Shelter Workers’ Labor of Love
Labor Day meant a long weekend for many nine-to-fivers, but some laborers can’t close up shop and forget about their jobs, even for a day. For animal shelter workers, the stream of battered and bruised animals in need of refuge never ends. Few people have a more emotionally challenging job than those who punch in every day knowing that they will likely have to euthanize the animals they’ve devoted themselves to helping.
We can all help ease shelter workers’ burdens by doing our part to slow the stream of homeless animals. That means always having our cats and dogs spayed or neutered and adopting animals instead of buying them from breeders or pet stores.
As one who has spent years volunteering at my local animal shelter, I know that shelter staffers are some of the hardest-working people around. They scrub poop-strewn kennels, comb animals who are matted and crawling with fleas, and give belly rubs to dogs who have been chained up like old bicycles their entire lives. They heft dogs onto examination tables, unload vans of 50-pound bags of food, get bitten by petrified dogs who have known nothing but cruelty, and get scratched by cats who are frantic after having left the home they’ve always known to live in a cage surrounded by other crying felines. They cuddle cats, throw balls for dogs, slip treats through cage bars, speak kind words, and give many scratches behind the ears. They do their best to make the animals’ stay at the shelter as full of love as possible.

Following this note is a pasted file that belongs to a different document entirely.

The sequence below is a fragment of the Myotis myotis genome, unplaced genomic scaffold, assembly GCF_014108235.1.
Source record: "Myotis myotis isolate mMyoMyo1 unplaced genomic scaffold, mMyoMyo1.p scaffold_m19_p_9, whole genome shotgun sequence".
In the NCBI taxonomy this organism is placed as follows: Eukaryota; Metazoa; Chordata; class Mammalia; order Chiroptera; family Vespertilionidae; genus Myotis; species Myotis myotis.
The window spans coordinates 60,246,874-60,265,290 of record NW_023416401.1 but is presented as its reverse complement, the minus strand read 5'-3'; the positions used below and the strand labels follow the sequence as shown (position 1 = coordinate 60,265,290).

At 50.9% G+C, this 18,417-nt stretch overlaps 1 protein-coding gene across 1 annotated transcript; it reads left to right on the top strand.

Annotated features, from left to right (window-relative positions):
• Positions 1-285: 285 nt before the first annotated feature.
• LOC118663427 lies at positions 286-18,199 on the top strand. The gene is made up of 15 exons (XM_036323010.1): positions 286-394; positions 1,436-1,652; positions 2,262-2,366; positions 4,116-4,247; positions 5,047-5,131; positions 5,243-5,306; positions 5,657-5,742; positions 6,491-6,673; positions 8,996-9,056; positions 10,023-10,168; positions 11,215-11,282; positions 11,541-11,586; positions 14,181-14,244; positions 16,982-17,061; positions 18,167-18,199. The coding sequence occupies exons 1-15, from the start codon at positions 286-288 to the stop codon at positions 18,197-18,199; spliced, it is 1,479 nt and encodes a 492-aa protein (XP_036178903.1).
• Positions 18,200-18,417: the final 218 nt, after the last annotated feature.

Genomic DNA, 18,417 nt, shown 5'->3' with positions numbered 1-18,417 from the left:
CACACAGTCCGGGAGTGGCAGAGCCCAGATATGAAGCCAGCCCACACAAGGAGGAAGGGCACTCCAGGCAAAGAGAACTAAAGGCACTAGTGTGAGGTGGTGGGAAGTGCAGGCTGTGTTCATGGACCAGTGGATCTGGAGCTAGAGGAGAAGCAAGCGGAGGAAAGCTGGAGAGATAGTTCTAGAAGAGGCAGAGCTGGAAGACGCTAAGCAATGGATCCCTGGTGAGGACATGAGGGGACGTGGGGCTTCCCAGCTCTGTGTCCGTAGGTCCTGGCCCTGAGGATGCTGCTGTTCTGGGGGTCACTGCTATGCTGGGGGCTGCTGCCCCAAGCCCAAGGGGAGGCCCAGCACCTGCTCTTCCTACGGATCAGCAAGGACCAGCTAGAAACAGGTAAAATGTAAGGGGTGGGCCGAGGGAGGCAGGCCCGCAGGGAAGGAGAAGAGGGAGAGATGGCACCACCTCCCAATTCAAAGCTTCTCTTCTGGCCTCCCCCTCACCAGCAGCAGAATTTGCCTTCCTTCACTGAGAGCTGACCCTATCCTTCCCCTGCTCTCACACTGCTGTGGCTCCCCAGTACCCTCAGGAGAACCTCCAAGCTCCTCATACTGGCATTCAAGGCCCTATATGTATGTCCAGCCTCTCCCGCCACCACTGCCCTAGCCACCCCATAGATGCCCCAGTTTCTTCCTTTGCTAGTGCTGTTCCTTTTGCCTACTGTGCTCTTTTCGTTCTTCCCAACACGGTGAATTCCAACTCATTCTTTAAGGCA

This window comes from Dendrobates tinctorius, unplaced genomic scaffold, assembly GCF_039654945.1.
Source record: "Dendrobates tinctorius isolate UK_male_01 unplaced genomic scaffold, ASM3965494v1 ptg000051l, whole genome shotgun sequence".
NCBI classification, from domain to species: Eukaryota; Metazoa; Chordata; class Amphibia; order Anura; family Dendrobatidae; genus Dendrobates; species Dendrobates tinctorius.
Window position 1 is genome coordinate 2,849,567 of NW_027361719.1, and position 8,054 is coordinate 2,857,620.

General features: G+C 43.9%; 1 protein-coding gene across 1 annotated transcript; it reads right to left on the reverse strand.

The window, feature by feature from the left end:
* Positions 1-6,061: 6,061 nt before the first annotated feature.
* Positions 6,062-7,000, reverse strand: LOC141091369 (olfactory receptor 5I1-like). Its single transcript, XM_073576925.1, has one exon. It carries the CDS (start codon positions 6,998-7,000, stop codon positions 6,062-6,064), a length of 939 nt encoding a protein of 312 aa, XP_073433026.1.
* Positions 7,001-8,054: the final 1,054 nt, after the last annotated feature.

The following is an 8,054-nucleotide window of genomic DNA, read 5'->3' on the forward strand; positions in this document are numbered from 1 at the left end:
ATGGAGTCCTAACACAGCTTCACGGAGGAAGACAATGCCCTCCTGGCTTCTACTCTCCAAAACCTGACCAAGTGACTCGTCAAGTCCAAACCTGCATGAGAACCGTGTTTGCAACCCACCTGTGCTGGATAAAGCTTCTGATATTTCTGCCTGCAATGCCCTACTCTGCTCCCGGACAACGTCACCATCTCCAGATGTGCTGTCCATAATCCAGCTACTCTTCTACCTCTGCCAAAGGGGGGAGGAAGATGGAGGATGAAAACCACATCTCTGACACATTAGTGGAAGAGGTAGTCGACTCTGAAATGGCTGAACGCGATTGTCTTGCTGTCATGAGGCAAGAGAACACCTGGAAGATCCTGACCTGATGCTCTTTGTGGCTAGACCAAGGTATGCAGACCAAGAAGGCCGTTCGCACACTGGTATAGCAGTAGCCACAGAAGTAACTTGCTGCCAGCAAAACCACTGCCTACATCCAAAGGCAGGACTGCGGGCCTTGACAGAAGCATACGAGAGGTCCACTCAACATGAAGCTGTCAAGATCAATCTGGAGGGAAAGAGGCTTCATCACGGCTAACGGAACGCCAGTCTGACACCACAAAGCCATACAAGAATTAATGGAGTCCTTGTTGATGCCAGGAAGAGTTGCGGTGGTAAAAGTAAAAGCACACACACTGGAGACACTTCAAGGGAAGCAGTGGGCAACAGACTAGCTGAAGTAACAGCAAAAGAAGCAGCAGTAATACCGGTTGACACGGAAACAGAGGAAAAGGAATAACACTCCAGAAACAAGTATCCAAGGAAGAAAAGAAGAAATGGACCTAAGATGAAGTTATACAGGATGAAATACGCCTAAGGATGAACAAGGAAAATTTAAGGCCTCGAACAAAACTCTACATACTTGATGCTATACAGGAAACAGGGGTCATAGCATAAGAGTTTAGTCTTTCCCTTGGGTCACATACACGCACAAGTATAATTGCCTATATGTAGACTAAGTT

But shelters don’t have a magic wand that they can wave to create loving homes for all the animals who need them. Those who work in open-admission shelters must also perform the thankless, gut-wrenching task of holding the animals they’ve played with and loved in their arms while the euthanasia needle slides into a vein and the light in their eyes softly flickers out. These people are heroes for doing the right thing for animals even though it takes such a toll on them personally.
Breeders, pet stores, and people who haven’t had their animals spayed or neutered put shelter workers in this tragic position. Every new puppy or kitten who is brought into the world takes the chance for a home away from one of the thousands of animals waiting in shelters. And every new puppy or kitten means another broken heart for a brave shelter worker.
Shelter workers’ jobs will never be cushy, but if more people spay and neuter their animals before that first litter and if more people adopt the eager-to-please dogs and cats waiting in shelters instead of buying animals, we could dramatically reduce the number of animals euthanized for lack of a good home. We could save thousands of lives—and make shelter workers’ lives a little bit easier too.
Written by Lindsay Pollard-Post